However, some people can find themselves in negative situations so often, they can think that those situations are unavoidable. In other words, they learn, in a negative way, how to defend themselves. They can come to accept those situations as being true and unavoidable. This is what is called learned helplessness. Learned helplessness is when a person learns, over time, that they're unable to overcome or escape certain obstacles.

IN CONTEXT
A good example of this is what we call battered person syndrome. A person learns in an abusive relationship to stay in that relationship even though common sense, from outside of that situation, would tell the person to get out. Another example is when a child thinks that they aren't good in a particular subject at school because they have consistent reinforcement from someone like a parent or teacher telling them they can't succeed. Eventually the child might come to accept it, and will not try to get any better at that subject.

Term to Know

    • Learned Helplessness
    • When a person learns over time that they are unable to overcome or escape certain obstacles and learns to accept them.

Learned helplessness is very closely related to depression, where a person experiences feelings of helplessness and a lack of hope. They have decreased energy and activity levels, less pleasure, less desire to eat, etc. Recurring thoughts, feelings, and behaviors, like in depression, can help to perpetuate this cycle in a person. Learned helplessness can help to explain why many cases of depression actually do occur, and is one of the root causes of depression.

Terms to Know

    • Depression
    • A mood disorder marked by low affect or emotion and reduced activity, lack of enjoyment in activities, and feelings of loneliness and hopelessness.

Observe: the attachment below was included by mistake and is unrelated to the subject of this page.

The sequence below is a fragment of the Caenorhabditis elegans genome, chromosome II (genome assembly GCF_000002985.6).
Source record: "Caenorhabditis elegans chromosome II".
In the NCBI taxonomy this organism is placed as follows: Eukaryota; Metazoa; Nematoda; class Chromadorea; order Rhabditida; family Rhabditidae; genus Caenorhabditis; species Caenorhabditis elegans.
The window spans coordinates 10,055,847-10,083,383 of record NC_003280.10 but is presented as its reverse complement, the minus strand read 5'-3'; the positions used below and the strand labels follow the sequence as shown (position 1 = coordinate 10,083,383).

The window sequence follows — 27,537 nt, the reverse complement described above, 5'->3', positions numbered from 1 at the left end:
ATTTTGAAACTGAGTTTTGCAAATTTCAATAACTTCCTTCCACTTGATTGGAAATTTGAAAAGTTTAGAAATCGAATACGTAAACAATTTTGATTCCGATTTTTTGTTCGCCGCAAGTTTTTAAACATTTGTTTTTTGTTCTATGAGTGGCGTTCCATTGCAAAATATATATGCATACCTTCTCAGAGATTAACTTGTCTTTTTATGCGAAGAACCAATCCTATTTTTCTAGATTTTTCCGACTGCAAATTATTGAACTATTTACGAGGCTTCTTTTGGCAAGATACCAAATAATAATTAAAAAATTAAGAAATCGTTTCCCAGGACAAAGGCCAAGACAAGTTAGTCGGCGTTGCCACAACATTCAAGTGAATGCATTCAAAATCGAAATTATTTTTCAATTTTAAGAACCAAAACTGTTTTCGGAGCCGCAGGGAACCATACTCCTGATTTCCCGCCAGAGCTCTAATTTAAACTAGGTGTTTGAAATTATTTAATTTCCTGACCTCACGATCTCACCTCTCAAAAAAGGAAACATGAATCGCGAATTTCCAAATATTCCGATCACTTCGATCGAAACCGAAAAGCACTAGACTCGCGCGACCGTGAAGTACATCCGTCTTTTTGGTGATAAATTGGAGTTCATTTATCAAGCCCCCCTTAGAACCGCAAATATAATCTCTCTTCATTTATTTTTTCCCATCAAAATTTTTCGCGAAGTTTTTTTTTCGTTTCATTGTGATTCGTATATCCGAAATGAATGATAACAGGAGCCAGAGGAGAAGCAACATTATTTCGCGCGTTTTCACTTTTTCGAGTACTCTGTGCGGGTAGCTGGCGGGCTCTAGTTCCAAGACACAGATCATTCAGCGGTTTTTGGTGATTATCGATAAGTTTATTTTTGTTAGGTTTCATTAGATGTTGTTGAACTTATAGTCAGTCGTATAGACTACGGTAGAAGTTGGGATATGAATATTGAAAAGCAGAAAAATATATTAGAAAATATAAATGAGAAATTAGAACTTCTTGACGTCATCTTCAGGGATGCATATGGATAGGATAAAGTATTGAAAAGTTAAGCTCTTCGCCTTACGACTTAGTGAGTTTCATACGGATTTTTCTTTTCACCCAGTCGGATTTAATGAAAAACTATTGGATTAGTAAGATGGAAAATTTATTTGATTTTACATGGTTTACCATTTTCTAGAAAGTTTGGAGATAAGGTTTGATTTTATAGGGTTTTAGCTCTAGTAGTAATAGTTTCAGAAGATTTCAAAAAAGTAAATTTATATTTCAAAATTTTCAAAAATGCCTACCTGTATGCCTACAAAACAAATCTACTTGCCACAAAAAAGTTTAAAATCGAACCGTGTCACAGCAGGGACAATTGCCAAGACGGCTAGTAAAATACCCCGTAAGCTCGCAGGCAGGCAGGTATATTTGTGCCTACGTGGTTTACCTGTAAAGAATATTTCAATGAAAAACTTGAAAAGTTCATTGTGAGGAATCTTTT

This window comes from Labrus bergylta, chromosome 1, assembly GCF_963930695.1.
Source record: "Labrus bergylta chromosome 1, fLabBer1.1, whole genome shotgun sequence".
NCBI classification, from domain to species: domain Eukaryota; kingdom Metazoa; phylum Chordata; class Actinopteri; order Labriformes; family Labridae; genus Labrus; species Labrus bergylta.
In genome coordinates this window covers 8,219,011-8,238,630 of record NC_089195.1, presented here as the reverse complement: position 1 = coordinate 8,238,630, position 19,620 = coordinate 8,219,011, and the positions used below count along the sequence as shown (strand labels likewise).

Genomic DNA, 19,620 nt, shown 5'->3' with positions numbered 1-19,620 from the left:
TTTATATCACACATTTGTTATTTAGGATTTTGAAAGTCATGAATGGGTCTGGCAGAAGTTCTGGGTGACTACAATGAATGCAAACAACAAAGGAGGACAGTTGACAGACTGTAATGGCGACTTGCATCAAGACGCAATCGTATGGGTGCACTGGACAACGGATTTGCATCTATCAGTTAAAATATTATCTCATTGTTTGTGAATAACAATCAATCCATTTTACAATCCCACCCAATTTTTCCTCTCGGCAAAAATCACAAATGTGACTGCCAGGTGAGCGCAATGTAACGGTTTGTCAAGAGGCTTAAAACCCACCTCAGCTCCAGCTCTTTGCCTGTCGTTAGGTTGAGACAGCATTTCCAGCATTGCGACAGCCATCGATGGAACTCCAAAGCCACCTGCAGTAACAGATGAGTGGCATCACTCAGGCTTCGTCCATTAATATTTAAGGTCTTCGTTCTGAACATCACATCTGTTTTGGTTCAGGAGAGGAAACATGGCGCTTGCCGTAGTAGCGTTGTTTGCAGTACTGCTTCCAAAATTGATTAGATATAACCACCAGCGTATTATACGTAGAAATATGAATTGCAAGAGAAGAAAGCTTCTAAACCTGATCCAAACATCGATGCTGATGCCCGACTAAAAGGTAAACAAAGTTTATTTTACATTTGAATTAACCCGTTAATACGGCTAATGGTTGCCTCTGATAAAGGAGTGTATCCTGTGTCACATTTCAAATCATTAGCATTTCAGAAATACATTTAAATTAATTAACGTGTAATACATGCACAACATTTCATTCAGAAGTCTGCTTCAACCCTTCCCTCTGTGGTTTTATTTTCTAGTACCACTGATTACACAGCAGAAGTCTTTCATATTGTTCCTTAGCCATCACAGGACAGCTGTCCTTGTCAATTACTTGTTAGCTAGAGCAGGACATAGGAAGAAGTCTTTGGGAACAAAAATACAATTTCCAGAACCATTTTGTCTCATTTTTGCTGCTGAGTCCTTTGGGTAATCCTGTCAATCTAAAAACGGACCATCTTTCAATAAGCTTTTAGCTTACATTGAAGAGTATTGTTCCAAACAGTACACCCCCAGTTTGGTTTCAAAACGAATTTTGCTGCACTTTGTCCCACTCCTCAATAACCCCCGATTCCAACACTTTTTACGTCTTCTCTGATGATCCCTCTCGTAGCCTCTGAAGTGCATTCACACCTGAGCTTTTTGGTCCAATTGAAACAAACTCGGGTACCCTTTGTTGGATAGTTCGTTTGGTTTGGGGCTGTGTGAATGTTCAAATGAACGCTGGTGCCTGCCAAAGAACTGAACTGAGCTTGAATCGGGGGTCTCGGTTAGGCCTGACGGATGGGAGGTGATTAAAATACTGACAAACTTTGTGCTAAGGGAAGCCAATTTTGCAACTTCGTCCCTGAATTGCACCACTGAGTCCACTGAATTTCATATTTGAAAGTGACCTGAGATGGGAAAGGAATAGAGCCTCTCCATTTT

• Hope
    • The feeling that things will get better and that a person isn't helpless.

Treatment for learned helplessness, and depression as a result, involves helping people to understand their own abilities, and that they aren't necessarily helpless. Basically they are taught to create feelings of hope which allows them to overcome feelings of helplessness and hopelessness.

ExampleFinding things they are good at and reinforcing those kinds of things.


Summary

Sigmund Freud described unconscious defense mechanisms which are learned patterns of protection from negative stressors. They include: denial, compensation, intellectualization, rationalization, projection, and sublimation. Since Freud identified these, others mechanisms have been described by different people and include: passive aggression, humor, and altruism. There are also conscious defenses used for protecting the self, such as finding positive situations to be involved in. People can also develop negative conscious defenses such as learned helplessness.

Source: This work is adapted from Sophia Author Erick Taggart

Key Terms

Defense Mechanisms
Unconscious learned patterns of protecting oneself from anxiety.


Learned Helplessness
When a person learns over time that they are unable to overcome or escape certain obstacles and learns to accept them.


Depression
A mood disorder marked by low affect or emotion and reduced activity, lack of enjoyment in activities, and feelings of loneliness and hopelessness.


Hope

The feeling that things will get better and that a person isn't helpless.

TERMS TO KNOW
  • Defense Mechanisms

    Unconscious learned patterns of protecting oneself from anxiety.

  • Learned Helplessness

    When a person learns over time that they are unable to overcome or escape certain obstacles and learns to accept them.

  • Depression

    A mood disorder marked by low affect or emotion and reduced activity, lack of enjoyment in activities, and feelings of loneliness and hopelessness.

  • Hope

    The feeling that things will get better and that a person isn't helpless.